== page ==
Article by Sam Kamin, The Hill
In an election night of seismic shocks, one electoral trend held true to form Election Night: Marijuana law reform continued to win with voters.
With California, Nevada, Maine, and Massachusetts legalizing marijuana last week, eight states, including the entire West Coast, have now joined the District of Columbia in making marijuana possession and use legal for all adults.
These states join the 28 states (plus D.C.) now permitting the medical use of cannabis, meaning that a growing majority of states now permit at least some form of marijuana consumption by adults.
The states voting to legalize marijuana Tuesday night will find a complicated legal landscape ahead of them. Even as an increasing number of states are moving away from marijuana prohibition, marijuana remains a Schedule I drug under the Controlled Substances Act. This means that, at least, in theory, everyone producing, selling, or consuming it remains subject to arrest, asset forfeiture, conviction, and long terms in prison even if they are acting in compliance with their own states’ laws.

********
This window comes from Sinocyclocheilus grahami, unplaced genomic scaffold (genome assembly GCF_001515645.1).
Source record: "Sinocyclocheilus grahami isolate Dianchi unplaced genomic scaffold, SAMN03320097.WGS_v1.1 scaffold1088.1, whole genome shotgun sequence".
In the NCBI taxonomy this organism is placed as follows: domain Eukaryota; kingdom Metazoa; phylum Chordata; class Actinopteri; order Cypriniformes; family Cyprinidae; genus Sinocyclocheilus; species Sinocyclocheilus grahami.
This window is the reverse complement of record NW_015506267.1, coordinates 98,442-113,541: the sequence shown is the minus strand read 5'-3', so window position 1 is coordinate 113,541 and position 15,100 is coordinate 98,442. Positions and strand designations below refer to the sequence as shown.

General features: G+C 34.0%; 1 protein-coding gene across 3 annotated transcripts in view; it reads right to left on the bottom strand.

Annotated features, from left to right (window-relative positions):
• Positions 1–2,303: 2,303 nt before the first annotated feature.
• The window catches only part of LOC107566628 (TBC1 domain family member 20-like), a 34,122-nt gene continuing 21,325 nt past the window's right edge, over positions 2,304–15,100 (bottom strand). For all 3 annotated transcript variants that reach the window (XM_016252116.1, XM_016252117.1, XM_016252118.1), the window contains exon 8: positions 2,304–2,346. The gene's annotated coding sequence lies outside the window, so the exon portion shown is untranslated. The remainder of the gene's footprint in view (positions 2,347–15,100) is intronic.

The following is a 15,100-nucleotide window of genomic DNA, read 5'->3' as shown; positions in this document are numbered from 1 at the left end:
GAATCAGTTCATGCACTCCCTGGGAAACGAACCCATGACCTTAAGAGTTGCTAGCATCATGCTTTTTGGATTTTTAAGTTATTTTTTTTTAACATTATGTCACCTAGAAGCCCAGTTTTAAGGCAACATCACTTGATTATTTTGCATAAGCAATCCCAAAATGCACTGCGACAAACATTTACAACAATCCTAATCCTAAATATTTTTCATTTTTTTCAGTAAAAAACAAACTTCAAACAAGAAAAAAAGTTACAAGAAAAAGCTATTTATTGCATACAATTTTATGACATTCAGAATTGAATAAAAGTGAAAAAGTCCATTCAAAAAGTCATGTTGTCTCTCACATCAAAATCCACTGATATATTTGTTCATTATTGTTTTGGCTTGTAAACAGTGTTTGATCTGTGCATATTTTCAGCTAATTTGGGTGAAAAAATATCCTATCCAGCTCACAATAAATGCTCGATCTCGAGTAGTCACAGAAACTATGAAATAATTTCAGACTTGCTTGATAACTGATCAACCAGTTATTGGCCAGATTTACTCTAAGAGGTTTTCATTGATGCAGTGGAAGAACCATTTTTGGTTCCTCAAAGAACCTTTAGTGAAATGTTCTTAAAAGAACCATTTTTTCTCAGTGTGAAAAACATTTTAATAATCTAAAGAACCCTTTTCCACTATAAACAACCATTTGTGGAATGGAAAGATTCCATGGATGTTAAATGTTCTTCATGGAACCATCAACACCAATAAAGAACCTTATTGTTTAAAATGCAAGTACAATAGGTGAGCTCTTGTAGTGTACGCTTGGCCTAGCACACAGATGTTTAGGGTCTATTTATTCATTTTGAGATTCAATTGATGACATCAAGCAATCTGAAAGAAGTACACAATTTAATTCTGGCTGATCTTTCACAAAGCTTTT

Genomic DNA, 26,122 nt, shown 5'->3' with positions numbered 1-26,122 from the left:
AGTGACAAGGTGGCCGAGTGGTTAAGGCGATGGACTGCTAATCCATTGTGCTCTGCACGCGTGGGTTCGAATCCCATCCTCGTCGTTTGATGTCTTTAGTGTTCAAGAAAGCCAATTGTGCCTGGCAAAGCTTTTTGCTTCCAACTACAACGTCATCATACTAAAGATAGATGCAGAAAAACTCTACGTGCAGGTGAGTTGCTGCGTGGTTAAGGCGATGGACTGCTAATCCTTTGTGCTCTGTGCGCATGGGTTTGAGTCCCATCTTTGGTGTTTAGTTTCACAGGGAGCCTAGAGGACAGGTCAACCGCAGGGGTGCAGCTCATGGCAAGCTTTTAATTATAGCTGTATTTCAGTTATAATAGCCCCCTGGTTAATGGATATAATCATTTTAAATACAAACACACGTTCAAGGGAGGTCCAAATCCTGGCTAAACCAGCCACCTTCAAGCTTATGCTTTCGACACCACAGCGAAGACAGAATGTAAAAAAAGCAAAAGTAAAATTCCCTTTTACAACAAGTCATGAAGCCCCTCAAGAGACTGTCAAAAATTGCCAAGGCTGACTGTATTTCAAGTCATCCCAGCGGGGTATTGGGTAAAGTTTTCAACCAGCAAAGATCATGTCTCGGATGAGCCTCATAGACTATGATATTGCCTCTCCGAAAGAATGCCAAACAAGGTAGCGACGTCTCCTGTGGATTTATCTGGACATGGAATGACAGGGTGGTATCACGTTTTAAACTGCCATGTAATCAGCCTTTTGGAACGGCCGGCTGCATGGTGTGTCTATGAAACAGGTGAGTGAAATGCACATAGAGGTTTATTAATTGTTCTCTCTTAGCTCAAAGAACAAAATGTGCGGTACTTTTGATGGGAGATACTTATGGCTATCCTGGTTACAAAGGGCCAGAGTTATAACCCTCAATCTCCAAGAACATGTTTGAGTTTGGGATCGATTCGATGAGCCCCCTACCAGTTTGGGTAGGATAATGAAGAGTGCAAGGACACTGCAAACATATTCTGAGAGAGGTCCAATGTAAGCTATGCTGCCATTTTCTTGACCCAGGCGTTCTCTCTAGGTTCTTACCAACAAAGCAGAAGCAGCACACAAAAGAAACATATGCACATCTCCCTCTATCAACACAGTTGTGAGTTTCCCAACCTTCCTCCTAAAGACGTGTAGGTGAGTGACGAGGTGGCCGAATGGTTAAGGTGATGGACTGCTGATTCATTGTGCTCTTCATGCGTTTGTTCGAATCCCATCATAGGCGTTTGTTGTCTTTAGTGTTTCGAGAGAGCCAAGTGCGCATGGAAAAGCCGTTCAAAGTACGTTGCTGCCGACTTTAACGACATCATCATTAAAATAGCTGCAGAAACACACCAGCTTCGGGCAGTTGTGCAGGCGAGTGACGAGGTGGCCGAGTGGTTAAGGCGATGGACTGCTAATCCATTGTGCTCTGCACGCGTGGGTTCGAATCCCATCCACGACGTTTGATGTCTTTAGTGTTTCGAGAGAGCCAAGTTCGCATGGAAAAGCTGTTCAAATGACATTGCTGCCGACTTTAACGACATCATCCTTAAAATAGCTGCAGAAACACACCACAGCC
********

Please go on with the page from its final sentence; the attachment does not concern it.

President Obama dealt with this tension — the states are increasingly legalizing that which the federal government continues to criminalize — by formulating a policy of deference with regard to state marijuana law reform.
His Justice Department pledged not to enforce federal criminal laws against those complying with robust state marijuana regulations that met federal priorities regarding access by minors, the participation of organized crime, the diversion of marijuana out of state, and other societal harms.
While this use of enforcement discretion was welcome news to those in law reform states, it was hardly a solution to the federal-state tension over marijuana law.